The Maco Light is a true North Carolina legend.
The tale has been passed from generation to generation for over one hundred years. The apparition
has been witnessed by scores of locals and once by President Grover Cleveland!
Years ago,while swinging on the back porch one sultry night, my cousin told me the story of
Joe Baldwin. Joe was a conductor who is said to have been decapitated in a collision between a
runaway passenger car and a locomotive one rainy night in 1867. Joe was alone in the last car when he
realized his car had come uncoupled from the rest of the train. Knowing there was another train due,
he ran to the back platform and franticly waved his lantern to warn the oncoming train. The engineer
did not see the signal from the stranded car and Baldwin was decapitated in the accident. His head
was never found, so Joe is doomed to swing his lantern
forever, and search the tracks for his lost head.
Port City Paranormal was invited by the current resident to investigate the site in 2009.
Our research uncovered the details of the actual event in the archives of
New Hanover Public Library.
In an article written by Professor James C. Burke University of N.C Wilmington, we found that it is
not "Joe Baldwin" who haunts the tracks at Maco, but most likely
Mr. Charles Baldwin, a conductor for the Wilmington-Manchester Railroad line.
The Wilmington Journal had run an article on Friday, January 4, 1856, about the train accident near
Hoods Creek ( Maco area). The paper reported that the mail car attendant E.L. Sherwood was slightly
injured and conductor Mr. Charles Baldwin," was thrown from the train with such force as to inflict a
fatal head injury" and was transported to a Wilmington hospital. The article went on to explain the
train had encountered mechanical problems around 10 miles out of Wilmington. Engineer N.
Walker uncoupled the mail car and caboose, and the engine limped on to Wilmington for repair.
Late that night the returning engine collided with the mail car and caboose.
Coroner J.C. Wood was noted in a January 14th issue, to have summoned a jury that found the
accident had occurred because Baldwin failed to hang a lantern that would have alerted the engineer to
slow down. The same issue contained Charles Baldwin's obituary. Although he never regained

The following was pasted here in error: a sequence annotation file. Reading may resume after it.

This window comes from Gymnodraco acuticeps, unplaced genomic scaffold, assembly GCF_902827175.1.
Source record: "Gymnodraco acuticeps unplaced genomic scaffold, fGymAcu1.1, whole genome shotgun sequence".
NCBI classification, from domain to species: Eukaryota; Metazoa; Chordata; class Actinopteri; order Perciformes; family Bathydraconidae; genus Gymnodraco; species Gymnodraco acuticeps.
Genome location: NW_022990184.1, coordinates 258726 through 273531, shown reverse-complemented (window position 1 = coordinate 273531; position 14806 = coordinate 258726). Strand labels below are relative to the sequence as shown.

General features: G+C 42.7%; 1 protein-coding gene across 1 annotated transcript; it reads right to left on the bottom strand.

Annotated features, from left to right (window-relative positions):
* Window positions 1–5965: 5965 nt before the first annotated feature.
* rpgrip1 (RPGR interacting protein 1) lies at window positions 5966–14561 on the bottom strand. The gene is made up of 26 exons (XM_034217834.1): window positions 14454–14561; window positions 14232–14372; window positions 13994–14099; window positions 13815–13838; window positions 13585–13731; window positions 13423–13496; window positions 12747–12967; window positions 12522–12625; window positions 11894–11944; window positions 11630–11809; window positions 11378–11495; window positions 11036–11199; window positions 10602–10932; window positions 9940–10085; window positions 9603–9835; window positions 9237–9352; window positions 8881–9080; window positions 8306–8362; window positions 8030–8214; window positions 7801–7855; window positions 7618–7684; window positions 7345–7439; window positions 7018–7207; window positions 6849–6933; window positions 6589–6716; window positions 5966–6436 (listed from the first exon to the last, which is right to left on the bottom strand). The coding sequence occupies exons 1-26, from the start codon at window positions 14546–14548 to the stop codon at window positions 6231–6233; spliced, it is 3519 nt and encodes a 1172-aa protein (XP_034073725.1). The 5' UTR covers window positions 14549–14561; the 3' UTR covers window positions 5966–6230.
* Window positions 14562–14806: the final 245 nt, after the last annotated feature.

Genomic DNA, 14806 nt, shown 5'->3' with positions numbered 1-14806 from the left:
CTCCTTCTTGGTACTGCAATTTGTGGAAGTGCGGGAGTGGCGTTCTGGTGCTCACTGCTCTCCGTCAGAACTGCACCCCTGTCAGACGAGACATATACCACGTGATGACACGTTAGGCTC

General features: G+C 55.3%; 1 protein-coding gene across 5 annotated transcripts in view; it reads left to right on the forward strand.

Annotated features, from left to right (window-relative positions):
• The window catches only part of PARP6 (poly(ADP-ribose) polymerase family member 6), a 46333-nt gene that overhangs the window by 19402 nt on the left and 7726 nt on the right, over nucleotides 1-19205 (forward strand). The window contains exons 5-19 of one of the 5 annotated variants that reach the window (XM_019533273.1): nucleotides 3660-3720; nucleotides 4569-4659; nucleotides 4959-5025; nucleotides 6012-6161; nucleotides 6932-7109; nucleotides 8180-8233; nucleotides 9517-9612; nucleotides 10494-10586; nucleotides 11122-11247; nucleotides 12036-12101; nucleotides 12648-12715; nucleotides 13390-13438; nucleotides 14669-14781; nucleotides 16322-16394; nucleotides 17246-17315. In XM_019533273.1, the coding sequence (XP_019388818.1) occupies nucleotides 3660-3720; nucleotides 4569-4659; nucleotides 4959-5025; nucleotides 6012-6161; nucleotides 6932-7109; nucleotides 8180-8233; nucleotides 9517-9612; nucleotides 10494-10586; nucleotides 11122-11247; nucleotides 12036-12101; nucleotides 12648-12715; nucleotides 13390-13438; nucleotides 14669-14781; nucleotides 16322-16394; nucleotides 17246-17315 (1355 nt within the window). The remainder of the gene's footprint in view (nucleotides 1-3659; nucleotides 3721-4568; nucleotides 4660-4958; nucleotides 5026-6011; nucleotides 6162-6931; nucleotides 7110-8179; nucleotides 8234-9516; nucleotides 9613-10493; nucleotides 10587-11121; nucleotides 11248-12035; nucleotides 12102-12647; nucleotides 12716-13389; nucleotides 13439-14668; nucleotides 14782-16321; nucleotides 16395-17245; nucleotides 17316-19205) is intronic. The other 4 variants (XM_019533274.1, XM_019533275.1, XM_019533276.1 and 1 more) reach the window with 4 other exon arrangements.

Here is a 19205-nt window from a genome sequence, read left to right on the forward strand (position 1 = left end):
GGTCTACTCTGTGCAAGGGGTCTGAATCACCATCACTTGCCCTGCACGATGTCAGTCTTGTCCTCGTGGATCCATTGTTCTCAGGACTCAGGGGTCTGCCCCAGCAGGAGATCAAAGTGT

consciousness, Charles had lingered on until January,7th 1856 He was buried in St. James Cemetery
in Wilmington N.C. Later his body was moved to another local cemetery and his headstone was lost.
His grave remains unmarked.
It is said that if you go to the old tracks near Maco and look west, you can see him swing his warning
lantern above the left rail.
On Friday, January 23, 2009, Port City Paranormal held a vigil at the site, south of Highway 74/76.
The location of the accident is now difficult to find because the tracks were removed in 1977. The
gravel rail bed remains in only a few areas and there are a few pilings remaining marking the spot of the
old trestle. Doug used a Cannon XTI, ( set to slow speed, automatic exposure with no flash and self
timer to prevent camera shake) to take photos where the old track had been.
The set up about 150 yards from the highway, so we were careful to note traffic that could be mistaken
as evidence. We noted this anomaly and compared it with the preceding and following frames which
appear normal, showing only a fading sky and darkness. The red lights to the lower left were not seen
at the time and subsequent photos rule out reflective surfaces along the path.
The glowing orbs suggest a light that swayed back and forth ever so slightly.
Learning that Baldwin had neglected his duty and was responsible for the accident,
we wonder if Charles now swings his lantern to warn others of danger, or does he still see the phantom
engine that caused his fate streaking towards him through the darkness?
|Port City Paranormal would like to
The NewHanover Public Libary, Ms.
B. Tetterton and
Mr Mark Konig of the
Wilmington Railroad Museum for their
help with our research.
|Photos of the Maco Light
By Douglas E Anderson
Port City Paranormal
VISIT THE R.R. MUSEUM